I was not a rich kid, nor a poor one. I know how it felt to not have things, whether is was exotic foods or nice clothes and to interact with people that did. When I relate to the children in Kenya or anywhere else where there is poverty, I don’t see myself as the “rich” girl who can offer material stuff or save somebody. I don’t perceive the gap when it comes to feelings. I am overwhelmed with too many strong emotions. I cannot detach hence rationalise.

Recently, I was lucky enough to spend some hours in a Maasai village, interact with the grownups and the kids, hear the stories, see how they live, what’s their daily routine, what they eat, how they love and respect the nature and wild life and hear them talk highly about their tribe (men and women) and their traditions. Did you know that the Maasai don’t eat wild game? Did you know that most lions don’t hunt the cattle because they somehow understand that it is not theirs to have? There is absolutely no other place in this world where I have seen so much respect for the nature and animals in general. A cheetah sleeping in a bush 50 meters away from a small kid herding his cattle. Might I say mutual respect?

I am constantly taught that my ideal world does exist.

I don’t know for how long the Maasai will remain uncontaminated by our ways, our needs and our weaknesses but today I got a glance into yet another different world, so different and so similar when it comes to goodness of heart, happiness and love for one another.

When I started my journey one year ago, I needed to reconnect with the world, I needed the world to teach me once more how beautiful it is and mostly how beautiful people are. It is easy to get caught up in negative thoughts, negative patterns, misanthropy, distrust every time you read the news or every time you are constrained to live a reality in which you cannot blend into the whole and feel part of it.

To relearn that most people are awesome was much easier and faster than suspected. It took letting go and not expecting anything. It took going alone somewhere very different from what I was used to and having no choice but to trust strangers. I cannot say how many hours or days, or weeks it takes, but it is really a very short time. Escaping your own dictatorship and expectations and embracing vulnerability, lack of control and knowledge as routine, will be the best medicine against depression, anxiety, lack of confidence, feeling and seeing all wrong.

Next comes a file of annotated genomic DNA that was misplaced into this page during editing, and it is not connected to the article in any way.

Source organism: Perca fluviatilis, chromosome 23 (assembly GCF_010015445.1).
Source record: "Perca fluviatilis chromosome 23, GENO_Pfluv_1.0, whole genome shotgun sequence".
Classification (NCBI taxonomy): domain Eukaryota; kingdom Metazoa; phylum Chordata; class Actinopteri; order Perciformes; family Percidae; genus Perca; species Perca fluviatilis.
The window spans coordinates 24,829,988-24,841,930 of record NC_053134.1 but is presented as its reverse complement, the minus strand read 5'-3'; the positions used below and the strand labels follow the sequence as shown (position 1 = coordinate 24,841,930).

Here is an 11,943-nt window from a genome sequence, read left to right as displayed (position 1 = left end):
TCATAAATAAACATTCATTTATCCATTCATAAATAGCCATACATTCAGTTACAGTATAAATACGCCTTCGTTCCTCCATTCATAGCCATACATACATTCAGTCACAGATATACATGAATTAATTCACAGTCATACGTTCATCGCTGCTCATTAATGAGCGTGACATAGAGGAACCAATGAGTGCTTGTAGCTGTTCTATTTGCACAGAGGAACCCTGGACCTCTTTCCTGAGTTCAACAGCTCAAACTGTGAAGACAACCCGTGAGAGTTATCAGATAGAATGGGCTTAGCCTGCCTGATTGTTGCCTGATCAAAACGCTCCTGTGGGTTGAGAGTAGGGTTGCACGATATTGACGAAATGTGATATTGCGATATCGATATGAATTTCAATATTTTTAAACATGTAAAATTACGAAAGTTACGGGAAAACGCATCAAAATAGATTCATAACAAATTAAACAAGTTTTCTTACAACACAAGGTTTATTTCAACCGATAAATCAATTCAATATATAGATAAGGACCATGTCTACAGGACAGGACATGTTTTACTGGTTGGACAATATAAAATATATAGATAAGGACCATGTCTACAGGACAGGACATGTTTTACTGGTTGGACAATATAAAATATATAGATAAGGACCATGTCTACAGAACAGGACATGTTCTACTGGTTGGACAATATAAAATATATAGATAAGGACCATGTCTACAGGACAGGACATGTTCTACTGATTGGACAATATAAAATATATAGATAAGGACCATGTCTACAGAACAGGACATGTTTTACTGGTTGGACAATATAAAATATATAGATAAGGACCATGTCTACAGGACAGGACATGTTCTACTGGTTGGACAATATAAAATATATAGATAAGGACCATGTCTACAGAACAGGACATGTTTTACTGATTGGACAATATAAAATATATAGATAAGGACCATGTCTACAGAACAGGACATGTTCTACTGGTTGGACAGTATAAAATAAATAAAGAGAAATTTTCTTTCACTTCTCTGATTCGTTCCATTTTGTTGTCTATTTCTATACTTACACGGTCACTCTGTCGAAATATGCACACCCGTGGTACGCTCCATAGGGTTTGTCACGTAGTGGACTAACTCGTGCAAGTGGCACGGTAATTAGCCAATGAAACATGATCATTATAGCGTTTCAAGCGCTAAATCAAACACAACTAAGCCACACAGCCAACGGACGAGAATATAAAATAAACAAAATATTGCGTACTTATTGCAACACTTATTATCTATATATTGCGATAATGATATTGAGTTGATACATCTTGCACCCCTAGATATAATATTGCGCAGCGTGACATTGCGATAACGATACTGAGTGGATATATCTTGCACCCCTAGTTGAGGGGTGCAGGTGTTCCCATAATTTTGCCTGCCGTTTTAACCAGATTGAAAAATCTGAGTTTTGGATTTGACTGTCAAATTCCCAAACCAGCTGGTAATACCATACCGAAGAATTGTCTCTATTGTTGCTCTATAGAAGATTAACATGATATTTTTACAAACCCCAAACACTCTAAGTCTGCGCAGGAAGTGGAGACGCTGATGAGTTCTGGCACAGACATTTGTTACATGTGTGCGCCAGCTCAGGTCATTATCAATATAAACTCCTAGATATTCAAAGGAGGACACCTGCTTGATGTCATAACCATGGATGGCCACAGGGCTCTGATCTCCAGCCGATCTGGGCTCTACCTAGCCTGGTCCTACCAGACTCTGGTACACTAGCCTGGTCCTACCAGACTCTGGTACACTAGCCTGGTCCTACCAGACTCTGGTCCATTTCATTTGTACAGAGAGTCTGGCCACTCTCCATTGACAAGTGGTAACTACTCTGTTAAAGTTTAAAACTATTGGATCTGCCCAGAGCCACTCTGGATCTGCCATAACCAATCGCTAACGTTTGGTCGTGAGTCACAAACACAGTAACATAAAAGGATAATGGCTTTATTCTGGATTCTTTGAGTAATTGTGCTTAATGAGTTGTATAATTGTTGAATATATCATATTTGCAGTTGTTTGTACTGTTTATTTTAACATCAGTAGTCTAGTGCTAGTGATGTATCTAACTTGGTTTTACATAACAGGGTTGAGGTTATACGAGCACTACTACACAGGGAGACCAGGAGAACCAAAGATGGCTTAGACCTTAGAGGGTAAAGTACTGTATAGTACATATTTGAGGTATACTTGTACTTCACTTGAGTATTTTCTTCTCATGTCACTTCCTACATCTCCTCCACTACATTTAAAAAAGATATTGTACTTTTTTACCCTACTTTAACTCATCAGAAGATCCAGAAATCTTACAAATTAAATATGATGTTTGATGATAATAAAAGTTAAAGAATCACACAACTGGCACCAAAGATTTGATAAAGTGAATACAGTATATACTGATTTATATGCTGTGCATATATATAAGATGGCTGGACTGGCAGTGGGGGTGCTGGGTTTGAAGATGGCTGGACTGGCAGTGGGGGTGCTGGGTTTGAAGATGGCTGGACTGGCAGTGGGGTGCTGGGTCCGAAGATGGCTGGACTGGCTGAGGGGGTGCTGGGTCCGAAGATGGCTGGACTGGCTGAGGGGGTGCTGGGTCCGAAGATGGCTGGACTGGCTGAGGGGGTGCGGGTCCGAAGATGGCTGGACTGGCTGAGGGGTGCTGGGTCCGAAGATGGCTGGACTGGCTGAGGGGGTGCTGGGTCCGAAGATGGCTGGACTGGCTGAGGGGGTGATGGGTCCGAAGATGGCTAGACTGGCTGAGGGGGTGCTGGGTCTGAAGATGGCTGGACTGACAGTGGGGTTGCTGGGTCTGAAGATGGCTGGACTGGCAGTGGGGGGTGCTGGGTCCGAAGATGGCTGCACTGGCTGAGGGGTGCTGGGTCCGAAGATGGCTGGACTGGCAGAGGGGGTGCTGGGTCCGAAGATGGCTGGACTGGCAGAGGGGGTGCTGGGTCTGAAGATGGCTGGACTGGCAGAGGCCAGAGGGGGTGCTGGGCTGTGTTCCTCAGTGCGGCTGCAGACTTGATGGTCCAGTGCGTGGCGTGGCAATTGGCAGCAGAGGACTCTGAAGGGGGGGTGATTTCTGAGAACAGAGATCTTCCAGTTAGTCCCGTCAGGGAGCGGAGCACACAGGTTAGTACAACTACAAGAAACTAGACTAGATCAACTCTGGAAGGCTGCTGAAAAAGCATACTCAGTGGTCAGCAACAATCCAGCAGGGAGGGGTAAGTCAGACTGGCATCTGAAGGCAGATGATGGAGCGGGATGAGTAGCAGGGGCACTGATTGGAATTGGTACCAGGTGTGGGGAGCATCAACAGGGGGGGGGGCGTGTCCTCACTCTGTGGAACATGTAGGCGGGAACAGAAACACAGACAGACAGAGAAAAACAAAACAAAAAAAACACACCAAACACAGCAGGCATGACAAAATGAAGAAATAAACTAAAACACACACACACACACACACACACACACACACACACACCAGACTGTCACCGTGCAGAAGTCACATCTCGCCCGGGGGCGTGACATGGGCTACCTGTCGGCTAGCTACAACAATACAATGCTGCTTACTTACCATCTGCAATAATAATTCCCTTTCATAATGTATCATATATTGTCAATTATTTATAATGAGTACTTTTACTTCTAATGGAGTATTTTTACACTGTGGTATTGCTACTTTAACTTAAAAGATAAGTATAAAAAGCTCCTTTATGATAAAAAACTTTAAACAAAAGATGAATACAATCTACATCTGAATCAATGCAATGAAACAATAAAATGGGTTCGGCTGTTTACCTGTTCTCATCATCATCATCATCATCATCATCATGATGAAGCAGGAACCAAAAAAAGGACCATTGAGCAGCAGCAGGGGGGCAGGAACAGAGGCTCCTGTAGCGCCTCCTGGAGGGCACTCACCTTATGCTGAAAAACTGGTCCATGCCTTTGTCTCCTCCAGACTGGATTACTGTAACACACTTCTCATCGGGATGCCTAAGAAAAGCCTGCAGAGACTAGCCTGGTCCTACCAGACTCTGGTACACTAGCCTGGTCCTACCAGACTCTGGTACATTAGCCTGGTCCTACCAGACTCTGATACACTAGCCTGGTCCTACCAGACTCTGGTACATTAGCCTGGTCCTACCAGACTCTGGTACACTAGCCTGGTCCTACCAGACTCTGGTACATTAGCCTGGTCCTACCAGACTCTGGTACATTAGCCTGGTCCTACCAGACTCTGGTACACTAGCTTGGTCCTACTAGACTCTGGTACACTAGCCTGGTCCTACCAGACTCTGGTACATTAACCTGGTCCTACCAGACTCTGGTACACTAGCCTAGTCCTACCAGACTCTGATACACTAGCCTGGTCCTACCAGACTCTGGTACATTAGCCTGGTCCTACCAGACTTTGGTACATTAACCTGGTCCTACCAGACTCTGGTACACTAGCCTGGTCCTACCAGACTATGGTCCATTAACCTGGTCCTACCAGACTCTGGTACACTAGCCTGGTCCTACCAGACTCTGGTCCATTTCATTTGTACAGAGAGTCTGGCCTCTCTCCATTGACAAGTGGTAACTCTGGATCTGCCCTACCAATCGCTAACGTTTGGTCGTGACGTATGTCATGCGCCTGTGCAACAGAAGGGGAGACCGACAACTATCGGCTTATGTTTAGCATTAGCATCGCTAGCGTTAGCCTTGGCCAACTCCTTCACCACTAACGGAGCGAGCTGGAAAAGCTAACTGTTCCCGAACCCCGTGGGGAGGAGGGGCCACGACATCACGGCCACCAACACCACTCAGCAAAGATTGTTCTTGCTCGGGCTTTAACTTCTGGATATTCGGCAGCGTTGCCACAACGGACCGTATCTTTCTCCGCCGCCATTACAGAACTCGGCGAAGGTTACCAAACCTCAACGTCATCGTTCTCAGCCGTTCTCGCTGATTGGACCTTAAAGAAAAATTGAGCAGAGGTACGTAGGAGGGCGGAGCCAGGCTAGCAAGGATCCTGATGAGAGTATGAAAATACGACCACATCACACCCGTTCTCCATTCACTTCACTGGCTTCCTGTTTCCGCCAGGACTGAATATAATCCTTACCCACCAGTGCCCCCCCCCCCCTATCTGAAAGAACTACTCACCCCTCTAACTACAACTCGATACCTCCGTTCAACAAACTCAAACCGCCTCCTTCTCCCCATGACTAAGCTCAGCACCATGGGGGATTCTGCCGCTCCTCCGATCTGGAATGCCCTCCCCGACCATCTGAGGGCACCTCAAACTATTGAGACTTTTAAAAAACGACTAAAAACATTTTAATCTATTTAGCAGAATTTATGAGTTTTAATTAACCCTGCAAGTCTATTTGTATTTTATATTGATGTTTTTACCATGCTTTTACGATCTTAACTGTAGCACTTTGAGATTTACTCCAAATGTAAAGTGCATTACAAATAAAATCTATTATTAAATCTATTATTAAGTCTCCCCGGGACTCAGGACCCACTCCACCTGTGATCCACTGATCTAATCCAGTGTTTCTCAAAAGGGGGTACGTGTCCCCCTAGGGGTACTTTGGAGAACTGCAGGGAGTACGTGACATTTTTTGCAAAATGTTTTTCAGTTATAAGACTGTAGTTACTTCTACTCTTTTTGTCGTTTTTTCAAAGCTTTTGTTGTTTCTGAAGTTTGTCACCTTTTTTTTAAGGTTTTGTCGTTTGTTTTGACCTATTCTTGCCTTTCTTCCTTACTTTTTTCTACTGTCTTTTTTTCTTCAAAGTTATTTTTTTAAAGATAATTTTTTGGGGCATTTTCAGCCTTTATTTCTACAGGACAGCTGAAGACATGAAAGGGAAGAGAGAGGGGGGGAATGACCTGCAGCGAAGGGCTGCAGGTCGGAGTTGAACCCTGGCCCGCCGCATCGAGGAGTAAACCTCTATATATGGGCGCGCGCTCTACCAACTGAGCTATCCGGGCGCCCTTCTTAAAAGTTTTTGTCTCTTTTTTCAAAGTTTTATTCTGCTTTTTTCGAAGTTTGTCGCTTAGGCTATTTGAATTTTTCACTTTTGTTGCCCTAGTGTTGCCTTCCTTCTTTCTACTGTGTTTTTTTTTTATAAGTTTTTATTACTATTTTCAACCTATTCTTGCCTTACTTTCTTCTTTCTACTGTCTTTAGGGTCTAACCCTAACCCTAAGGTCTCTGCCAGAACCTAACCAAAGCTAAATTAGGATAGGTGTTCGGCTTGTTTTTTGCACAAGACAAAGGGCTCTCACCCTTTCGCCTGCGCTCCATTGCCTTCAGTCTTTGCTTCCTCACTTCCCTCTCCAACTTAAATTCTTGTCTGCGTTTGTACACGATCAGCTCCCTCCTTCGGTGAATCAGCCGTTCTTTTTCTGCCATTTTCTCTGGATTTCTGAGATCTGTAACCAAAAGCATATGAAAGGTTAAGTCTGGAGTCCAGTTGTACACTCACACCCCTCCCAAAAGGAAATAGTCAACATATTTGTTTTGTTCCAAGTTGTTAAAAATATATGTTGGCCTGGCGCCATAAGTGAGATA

What I found out after my trip in Kenya was that I had so much love trapped inside of me, love that I didn’t know how to use and how to release. That knot in my throat, was just a tap to my so many bottled emotions. As soon as I had the chance to be nobody but part of everything, I could just let go knowing it will all mix and shape my surroundings for the better. When you have nothing to show and have no one to be in the eyes of the others, you really become aware that to love and to be loved even if for just one smile or a hi five with a child in the middle of nowhere is the highest degree of happiness that you will ever get to experience. Somehow, your presence, your life, the life of the other it will make sense in the most unexpected of ways. I don’t know what is the technical term for this amazing energy that connects us all no matter where we come from or how much we have, but to get to experience it is the only luxury worth paying for. To be honest, I am not sure there is a different way to get there, other than traveling. I would be curious to know. 🙂

I am aware that there are a lot of bad things happening in the world and a lot of things that shouldn’t happen at all. There are plenty of wrongs, misconceptions and lives thrown away and destroyed due to errors of the mind and wounded hearts. We fight our vulnerability 24 hours a day, yet it is our most valuable tool for making wise decisions.

I asked our Maasai guide if they believe in Gods. He told me they don’t… or at least not in the same way other people do. They pray to the God of Nature – they pray to NATURE. I was embarrassed when he asked me the same thing. I told him that I believe in good and doing good.

He agreed that was the right way.

Georgiana Bularca

Georgiana Bularca

I passionately like and dislike all opposite things at the same time.